Wayne Primeau understood why he didn't receive much playing time in his first two seasons. He bought into the notion that he needed more time to grow into his big body and allow his game to develop with experience. Back then, it made sense.
But this is his third season with the Buffalo Sabres and the former No. 1 pick is still riding the bench on the fourth line. And with all that time to think, the only thing that developed in Primeau's game is a cycle of mind playing tricks on the body and vice-versa.
Sitting six minutes or more between shifts, his legs become stiff. By the time he gets loose, it's time to come off the ice again and sit for another six minutes. Then his legs become stiff. He becomes more insecure by watching, while wondering when he will have another chance to prove himself.
"It's been three years now, and it's getting to be the same old routine," Primeau said after practice Sunday at Marine Midland Arena. "You kind of start wondering about it. You start doubting yourself and thinking, 'Why did I work so hard during the summer to sit on the fourth line and get limited shifts and spot duty?' It's really frustrating because I know I can play."
Primeau, 22, has heard plenty about the importance of patience in this league. Even a linesman, after Primeau argued a call against the New York Rangers last season, told the forward to relax and enjoy playing in the NHL for the next 20 years.
That's how people have viewed Primeau since he was taken by the Sabres 17th overall in the 1994 draft. But before he becomes a fixture, he needs to get through the early years. It took Primeau's brother, Keith, five seasons in the NHL before he became a dominant forward.
Keith, who has been hampered by injuries this season with Carolina, has developed into an all-star. People are willing to wait for Wayne to catch up, but through nine games this season with Buffalo, he has one goal and no assists.
"He went through some tough times when he was in Detroit," Primeau said. "But I'm sick of people comparing me to him and saying, 'He went through that, so you're going to have to go through it.' People say I'm going to be a good player down the road. I don't want that. I want it now."
Primeau played 8 minutes, 13 seconds in Saturday's 2-1 loss to the Toronto Maple Leafs. Sabres coach Lindy Ruff considered putting Primeau on a line with Michael Peca and Vaclav Varada going into the weekend, but Primeau played with Derek Plante and Rob Ray on Friday and Saturday in his first two games since sustaining a bruised shoulder. He has not taken his dilemma to Ruff -- yet.
"We've had conversations in the past," he said. "Usually, it's the same old story. I'm not saying that if I get tons of ice time, I'm going to score 40 or 50 goals. But I feel I can help out the team."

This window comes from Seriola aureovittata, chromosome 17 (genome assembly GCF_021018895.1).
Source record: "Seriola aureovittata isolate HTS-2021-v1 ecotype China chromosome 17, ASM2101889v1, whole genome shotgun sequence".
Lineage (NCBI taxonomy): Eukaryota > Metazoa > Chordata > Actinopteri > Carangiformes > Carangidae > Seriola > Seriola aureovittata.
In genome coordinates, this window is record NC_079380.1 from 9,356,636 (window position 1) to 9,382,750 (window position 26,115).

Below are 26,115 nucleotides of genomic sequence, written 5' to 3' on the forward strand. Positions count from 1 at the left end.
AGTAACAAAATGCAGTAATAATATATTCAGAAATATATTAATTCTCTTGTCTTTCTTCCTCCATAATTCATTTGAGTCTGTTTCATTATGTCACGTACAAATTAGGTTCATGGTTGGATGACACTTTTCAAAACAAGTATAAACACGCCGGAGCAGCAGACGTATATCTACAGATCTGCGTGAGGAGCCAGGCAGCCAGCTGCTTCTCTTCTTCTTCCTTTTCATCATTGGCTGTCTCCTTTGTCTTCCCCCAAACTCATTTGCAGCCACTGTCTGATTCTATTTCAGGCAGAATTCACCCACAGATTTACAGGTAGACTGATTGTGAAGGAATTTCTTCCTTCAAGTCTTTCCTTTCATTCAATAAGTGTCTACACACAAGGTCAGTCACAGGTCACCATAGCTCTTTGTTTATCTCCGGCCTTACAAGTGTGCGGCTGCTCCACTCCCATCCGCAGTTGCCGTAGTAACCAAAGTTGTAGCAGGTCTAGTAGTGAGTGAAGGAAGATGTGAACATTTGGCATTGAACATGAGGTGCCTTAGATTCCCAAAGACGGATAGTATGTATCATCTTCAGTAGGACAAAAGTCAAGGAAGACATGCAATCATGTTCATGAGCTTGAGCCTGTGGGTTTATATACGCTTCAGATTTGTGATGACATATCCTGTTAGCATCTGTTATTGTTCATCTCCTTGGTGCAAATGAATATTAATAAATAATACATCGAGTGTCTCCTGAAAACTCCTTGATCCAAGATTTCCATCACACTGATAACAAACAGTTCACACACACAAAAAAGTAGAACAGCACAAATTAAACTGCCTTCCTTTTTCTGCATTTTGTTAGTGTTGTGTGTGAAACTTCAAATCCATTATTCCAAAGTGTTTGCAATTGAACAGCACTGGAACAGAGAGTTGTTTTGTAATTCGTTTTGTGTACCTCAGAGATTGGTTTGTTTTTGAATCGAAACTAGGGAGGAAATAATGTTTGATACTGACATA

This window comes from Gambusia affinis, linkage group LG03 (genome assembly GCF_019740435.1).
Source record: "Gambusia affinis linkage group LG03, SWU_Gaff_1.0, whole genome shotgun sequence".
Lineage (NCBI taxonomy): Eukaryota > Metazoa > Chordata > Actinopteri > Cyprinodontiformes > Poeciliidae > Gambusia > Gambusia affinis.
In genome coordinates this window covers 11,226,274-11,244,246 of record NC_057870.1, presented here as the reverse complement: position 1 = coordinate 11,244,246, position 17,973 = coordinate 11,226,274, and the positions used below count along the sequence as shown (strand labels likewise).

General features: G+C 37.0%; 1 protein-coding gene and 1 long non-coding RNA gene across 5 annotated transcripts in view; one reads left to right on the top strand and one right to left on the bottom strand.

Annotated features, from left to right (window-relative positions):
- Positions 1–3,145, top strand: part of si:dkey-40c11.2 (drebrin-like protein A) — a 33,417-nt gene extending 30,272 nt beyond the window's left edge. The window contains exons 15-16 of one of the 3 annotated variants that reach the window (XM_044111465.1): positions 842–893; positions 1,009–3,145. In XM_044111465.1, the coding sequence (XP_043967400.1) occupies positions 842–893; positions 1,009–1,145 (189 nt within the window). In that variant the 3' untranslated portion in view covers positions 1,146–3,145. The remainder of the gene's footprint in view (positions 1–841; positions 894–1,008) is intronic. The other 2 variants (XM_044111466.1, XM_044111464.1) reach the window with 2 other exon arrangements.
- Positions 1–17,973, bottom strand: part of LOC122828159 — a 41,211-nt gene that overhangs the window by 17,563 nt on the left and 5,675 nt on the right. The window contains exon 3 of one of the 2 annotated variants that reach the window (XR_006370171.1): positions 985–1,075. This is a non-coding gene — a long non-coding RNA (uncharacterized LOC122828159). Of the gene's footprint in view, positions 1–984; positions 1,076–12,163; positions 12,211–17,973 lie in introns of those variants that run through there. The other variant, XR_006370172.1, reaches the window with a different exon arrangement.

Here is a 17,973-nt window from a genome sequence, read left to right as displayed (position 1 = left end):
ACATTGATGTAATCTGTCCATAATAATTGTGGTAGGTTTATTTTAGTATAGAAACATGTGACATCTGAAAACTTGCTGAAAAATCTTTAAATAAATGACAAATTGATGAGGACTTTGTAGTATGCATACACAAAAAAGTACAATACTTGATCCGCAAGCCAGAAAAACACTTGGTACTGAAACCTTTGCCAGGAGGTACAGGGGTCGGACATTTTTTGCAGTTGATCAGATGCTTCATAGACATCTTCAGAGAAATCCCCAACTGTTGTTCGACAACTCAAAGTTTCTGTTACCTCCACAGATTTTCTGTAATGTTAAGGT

Primeau has eight shots on goal and one penalty this season, so he has hardly been a factor. The only two regular forwards with fewer shots are Rob Ray and Paul Kruse, and they contribute with their aggressive styles.
How can Ruff award more ice time to Primeau when the forward has done so little? How can Primeau be expected to do more with so little ice time? One way is for Primeau to produce with the few shifts he plays.
"You have to be deserving of that (ice) time," Ruff said. "I'd like to see him put a little bite in his game. That part hasn't been there. We need him to antagonize and be a little bit of a burr in the other team's side.
" 'Patience' is the key word in the whole scenario. We really like his skating. Everything has to come together at one time, but it's not all there right now. If he shows an aggressive side and starts scoring a bit, his ice time will increase."
The frustrating part for Primeau is that he began making an impact late last season. He scored four of his six goals during a 17-game stretch starting in March. He was a force on the power play after Ruff inserted Primeau's 6-foot-3, 220-pound frame in front of the net and told him to return black and blue.
Many people, including Primeau, expected more of the same this year. He spent the summer getting in shape with his brother. Keith was maintaining the conditioning needed to play 20-plus minutes a game. Wayne decreased his body fat and increased his strength in preparation for more ice time.
The funny thing is that he figured he would play his way into even better shape when the season began last month. Unfortunately, he's missing a key word in that theory: Play.
"The less ice time you get, the more you think," he said. "It's not a good situation when you're out there. Your whole positive attitude and confidence level is almost shot."